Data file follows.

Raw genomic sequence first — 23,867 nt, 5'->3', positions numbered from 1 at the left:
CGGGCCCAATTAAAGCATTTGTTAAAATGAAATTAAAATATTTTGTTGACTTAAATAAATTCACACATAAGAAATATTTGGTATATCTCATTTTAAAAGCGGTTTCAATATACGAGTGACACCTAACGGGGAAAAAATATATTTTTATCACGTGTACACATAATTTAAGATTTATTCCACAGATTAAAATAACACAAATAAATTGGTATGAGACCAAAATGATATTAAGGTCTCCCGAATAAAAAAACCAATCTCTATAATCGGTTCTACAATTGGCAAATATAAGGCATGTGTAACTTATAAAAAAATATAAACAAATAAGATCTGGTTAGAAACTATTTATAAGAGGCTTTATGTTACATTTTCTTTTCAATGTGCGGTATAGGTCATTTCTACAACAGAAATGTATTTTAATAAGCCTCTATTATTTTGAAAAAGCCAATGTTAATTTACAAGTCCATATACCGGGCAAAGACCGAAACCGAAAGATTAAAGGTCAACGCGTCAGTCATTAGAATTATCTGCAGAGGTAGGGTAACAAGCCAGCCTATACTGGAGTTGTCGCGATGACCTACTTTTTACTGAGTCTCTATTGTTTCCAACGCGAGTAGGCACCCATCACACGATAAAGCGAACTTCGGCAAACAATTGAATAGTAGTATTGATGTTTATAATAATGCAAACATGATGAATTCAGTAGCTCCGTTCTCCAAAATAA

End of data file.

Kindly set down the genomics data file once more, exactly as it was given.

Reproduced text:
Raw genomic sequence first — 23,867 nt, 5'->3', positions numbered from 1 at the left:
CGGGCCCAATTAAAGCATTTGTTAAAATGAAATTAAAATATTTTGTTGACTTAAATAAATTCACACATAAGAAATATTTGGTATATCTCATTTTAAAAGCGGTTTCAATATACGAGTGACACCTAACGGGGAAAAAATATATTTTTATCACGTGTACACATAATTTAAGATTTATTCCACAGATTAAAATAACACAAATAAATTGGTATGAGACCAAAATGATATTAAGGTCTCCCGAATAAAAAAACCAATCTCTATAATCGGTTCTACAATTGGCAAATATAAGGCATGTGTAACTTATAAAAAAATATAAACAAATAAGATCTGGTTAGAAACTATTTATAAGAGGCTTTATGTTACATTTTCTTTTCAATGTGCGGTATAGGTCATTTCTACAACAGAAATGTATTTTAATAAGCCTCTATTATTTTGAAAAAGCCAATGTTAATTTACAAGTCCATATACCGGGCAAAGACCGAAACCGAAAGATTAAAGGTCAACGCGTCAGTCATTAGAATTATCTGCAGAGGTAGGGTAACAAGCCAGCCTATACTGGAGTTGTCGCGATGACCTACTTTTTACTGAGTCTCTATTGTTTCCAACGCGAGTAGGCACCCATCACACGATAAAGCGAACTTCGGCAAACAATTGAATAGTAGTATTGATGTTTATAATAATGCAAACATGATGAATTCAGTAGCTCCGTTCTCCAAAATAA